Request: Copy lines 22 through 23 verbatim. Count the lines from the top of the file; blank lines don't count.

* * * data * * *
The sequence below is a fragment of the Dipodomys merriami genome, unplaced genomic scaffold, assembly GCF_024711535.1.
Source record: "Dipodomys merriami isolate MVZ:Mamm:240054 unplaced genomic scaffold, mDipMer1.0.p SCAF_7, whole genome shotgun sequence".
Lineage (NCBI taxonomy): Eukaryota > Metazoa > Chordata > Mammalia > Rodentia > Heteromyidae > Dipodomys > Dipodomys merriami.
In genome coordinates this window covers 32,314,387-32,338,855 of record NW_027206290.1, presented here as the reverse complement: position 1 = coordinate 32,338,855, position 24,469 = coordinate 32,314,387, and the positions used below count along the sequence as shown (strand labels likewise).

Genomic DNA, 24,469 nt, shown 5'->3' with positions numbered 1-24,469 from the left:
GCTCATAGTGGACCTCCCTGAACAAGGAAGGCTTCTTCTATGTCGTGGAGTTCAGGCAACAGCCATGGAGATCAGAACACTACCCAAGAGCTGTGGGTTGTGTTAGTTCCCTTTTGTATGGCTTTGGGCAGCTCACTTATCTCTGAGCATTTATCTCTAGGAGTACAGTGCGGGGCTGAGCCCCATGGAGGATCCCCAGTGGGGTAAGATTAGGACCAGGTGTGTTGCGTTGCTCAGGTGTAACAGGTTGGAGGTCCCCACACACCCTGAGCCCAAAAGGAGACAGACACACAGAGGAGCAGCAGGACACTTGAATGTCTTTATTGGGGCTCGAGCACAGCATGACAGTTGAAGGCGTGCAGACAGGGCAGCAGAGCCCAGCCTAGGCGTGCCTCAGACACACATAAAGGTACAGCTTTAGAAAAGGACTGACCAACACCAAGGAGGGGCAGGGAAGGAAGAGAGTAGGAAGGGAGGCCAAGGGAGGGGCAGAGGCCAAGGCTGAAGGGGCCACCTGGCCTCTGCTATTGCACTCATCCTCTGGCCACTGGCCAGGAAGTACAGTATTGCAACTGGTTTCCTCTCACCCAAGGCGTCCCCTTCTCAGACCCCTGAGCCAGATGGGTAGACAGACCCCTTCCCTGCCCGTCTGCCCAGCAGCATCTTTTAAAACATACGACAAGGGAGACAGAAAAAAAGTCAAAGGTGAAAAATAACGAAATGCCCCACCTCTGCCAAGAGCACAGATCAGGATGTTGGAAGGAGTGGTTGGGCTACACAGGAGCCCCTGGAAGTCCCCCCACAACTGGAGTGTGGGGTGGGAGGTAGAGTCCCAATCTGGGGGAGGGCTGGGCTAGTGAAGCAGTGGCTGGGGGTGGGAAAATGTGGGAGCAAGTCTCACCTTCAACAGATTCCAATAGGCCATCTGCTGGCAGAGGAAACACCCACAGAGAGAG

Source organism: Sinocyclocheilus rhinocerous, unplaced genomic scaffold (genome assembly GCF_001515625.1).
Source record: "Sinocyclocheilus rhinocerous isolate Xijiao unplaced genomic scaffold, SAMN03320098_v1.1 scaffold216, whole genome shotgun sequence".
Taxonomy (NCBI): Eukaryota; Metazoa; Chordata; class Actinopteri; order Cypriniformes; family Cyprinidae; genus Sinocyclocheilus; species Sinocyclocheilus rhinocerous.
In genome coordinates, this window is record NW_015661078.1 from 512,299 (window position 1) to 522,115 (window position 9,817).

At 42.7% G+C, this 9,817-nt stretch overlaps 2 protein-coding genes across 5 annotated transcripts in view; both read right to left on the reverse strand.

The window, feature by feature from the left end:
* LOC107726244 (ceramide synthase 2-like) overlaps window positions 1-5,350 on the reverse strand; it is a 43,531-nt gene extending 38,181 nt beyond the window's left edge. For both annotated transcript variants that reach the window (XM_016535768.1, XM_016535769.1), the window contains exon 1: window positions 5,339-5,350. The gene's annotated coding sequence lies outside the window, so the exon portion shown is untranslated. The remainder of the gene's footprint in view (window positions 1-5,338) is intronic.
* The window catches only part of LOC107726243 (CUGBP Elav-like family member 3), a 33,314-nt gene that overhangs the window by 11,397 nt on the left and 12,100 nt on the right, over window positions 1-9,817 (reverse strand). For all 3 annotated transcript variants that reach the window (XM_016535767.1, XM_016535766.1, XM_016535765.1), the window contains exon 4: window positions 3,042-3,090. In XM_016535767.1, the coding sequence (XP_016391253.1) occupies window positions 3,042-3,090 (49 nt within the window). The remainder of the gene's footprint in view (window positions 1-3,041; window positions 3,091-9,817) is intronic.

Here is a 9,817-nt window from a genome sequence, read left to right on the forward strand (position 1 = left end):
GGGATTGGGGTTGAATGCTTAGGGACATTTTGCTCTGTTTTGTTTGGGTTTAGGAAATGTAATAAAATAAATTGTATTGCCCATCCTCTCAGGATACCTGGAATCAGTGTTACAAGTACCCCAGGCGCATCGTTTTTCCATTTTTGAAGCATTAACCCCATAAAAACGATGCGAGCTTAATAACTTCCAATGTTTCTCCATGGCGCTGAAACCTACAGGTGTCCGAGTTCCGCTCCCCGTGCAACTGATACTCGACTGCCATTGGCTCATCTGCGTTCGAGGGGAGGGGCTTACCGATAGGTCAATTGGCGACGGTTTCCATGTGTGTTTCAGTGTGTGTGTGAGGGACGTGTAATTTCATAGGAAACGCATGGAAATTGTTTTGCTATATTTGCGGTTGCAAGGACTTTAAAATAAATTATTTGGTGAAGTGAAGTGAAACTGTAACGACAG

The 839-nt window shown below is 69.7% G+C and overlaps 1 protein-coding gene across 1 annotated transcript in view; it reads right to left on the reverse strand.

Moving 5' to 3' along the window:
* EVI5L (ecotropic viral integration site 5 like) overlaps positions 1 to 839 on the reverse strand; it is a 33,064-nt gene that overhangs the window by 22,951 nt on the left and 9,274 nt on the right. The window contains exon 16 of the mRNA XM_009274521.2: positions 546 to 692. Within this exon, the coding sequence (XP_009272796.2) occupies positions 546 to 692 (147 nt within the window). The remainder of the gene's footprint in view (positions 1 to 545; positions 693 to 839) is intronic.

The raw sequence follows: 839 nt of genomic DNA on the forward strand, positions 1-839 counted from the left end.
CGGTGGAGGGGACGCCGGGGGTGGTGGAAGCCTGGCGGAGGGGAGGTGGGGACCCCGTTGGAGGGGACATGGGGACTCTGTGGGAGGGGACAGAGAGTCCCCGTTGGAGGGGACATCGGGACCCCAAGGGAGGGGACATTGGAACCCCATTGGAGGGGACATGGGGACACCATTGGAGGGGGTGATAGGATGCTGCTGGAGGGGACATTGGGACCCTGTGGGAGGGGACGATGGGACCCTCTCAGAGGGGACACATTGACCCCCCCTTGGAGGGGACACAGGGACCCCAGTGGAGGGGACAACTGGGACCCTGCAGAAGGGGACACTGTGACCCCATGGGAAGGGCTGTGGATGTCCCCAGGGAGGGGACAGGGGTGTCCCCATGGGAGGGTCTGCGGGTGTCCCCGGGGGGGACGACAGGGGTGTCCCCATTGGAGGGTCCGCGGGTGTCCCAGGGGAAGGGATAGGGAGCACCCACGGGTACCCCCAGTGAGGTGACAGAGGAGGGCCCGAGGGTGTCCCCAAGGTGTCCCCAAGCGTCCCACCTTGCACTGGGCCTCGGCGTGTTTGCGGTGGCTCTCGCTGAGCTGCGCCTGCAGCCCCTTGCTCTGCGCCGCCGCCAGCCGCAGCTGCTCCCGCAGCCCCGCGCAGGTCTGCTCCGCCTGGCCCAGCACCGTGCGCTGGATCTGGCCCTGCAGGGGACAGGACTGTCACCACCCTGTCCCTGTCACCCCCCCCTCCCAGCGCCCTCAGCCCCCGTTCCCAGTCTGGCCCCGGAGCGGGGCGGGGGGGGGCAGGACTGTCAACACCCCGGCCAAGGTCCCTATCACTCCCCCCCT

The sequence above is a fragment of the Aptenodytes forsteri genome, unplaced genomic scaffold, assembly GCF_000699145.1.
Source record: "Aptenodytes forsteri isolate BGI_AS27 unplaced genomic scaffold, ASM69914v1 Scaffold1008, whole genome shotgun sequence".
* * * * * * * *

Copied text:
The sequence above is a fragment of the Aptenodytes forsteri genome, unplaced genomic scaffold, assembly GCF_000699145.1.
Source record: "Aptenodytes forsteri isolate BGI_AS27 unplaced genomic scaffold, ASM69914v1 Scaffold1008, whole genome shotgun sequence".